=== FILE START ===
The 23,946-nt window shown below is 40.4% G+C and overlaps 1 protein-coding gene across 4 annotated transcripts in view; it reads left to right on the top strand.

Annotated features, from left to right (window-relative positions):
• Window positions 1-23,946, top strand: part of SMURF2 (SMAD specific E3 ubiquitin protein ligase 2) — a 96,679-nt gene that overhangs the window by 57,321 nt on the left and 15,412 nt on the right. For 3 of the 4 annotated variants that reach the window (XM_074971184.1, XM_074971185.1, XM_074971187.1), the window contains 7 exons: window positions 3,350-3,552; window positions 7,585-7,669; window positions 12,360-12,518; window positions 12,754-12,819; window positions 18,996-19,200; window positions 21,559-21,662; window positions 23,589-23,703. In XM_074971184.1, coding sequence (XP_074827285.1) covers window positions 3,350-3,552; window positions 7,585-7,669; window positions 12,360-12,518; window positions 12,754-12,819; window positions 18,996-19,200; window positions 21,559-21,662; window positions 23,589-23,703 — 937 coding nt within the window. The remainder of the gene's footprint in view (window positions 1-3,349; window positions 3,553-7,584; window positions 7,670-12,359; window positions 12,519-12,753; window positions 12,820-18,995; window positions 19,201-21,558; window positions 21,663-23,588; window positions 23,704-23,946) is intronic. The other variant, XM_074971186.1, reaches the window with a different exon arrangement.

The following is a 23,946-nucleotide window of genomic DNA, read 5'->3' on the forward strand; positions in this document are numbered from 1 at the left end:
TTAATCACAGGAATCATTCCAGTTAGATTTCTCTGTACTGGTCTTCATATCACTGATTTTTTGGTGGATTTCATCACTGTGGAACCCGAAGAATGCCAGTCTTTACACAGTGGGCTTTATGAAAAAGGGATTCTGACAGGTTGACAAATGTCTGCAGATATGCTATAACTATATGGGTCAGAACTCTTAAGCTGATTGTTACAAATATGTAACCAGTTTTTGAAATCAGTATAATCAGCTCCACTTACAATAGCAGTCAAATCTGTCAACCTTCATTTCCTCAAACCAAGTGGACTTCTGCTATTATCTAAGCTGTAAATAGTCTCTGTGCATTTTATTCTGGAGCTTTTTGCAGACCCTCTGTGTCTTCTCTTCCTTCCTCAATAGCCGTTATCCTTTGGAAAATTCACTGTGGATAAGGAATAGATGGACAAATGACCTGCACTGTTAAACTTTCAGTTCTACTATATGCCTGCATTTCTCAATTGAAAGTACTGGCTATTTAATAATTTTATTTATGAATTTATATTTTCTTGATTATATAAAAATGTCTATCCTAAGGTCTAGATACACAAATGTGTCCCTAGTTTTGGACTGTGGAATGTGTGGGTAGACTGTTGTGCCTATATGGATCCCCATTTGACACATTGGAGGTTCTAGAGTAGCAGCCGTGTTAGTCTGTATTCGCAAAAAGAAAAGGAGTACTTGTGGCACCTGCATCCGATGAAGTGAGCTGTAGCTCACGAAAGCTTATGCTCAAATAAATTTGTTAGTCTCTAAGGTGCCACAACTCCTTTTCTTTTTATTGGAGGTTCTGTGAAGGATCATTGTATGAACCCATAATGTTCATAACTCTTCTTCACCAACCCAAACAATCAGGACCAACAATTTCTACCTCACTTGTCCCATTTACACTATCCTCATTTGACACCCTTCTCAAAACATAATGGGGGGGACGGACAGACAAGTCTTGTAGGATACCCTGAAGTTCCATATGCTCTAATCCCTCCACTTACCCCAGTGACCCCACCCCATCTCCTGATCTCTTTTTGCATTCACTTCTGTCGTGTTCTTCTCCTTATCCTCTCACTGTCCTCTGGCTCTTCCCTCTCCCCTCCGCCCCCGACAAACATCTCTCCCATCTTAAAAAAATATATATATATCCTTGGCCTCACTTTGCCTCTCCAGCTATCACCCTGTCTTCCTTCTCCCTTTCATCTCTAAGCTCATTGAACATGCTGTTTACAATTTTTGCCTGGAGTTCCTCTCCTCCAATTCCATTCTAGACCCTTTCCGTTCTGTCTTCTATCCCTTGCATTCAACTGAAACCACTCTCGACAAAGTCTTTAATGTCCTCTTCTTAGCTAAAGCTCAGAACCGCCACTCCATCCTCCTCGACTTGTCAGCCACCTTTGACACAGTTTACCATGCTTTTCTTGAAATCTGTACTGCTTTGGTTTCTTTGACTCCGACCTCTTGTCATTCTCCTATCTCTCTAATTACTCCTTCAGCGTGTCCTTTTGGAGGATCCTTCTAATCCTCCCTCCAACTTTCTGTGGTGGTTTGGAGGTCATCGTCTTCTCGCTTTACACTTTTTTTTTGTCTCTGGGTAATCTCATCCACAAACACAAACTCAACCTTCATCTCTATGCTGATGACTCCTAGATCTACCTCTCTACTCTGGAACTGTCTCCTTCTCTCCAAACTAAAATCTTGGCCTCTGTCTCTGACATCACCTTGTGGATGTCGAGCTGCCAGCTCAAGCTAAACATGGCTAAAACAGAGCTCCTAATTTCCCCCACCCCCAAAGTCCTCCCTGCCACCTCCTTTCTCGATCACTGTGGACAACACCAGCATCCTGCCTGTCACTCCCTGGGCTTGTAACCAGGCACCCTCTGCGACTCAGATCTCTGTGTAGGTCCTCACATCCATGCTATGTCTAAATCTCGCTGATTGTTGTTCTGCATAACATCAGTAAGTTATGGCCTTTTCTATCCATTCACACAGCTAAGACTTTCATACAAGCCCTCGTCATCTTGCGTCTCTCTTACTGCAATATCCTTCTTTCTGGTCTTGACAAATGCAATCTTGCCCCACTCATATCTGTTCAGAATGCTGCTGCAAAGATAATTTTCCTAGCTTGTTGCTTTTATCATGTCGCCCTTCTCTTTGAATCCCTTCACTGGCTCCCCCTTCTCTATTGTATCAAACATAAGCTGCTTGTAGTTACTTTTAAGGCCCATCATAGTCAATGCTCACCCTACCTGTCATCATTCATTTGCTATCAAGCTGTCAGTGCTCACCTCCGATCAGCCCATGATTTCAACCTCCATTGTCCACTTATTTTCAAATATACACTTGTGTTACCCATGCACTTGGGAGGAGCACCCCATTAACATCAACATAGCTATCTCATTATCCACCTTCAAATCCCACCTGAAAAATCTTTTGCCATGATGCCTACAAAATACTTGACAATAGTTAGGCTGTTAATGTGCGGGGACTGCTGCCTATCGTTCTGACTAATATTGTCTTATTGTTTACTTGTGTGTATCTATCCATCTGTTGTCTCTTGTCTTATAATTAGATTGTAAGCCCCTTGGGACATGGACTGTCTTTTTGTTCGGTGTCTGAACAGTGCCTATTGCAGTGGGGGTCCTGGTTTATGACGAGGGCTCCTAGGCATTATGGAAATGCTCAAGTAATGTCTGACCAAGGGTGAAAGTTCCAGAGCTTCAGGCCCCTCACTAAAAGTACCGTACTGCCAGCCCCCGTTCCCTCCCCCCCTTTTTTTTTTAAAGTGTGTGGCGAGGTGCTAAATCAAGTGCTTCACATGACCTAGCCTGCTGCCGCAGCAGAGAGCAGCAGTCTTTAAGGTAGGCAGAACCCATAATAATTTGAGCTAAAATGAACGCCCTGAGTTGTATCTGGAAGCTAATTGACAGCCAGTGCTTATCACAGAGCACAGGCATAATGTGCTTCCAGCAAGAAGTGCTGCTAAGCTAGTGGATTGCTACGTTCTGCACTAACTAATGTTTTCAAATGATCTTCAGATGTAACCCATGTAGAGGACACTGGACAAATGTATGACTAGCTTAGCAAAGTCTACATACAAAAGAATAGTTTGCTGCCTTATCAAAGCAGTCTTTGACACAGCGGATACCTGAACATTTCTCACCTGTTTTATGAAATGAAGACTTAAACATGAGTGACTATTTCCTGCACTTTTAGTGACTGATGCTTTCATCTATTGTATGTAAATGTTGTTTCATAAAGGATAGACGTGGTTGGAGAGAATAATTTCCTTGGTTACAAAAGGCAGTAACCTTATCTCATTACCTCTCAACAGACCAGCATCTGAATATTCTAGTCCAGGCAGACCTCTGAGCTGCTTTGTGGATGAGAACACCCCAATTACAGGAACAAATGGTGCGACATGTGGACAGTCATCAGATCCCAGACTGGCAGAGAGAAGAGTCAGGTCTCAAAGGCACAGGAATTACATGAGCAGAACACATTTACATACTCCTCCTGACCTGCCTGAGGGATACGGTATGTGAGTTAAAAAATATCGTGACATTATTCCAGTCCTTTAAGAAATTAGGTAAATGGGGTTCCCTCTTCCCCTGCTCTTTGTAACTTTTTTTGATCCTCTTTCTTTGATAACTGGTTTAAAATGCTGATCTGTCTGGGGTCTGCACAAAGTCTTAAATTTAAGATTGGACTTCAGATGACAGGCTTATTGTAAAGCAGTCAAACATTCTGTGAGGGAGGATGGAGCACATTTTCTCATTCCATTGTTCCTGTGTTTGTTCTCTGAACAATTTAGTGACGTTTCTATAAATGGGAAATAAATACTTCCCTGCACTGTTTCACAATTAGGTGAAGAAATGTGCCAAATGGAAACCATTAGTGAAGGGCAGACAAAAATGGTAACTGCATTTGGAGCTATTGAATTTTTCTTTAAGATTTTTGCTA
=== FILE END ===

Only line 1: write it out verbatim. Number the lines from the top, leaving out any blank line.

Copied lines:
The 23,946-nt window shown below is 40.4% G+C and overlaps 1 protein-coding gene across 4 annotated transcripts in view; it reads left to right on the top strand.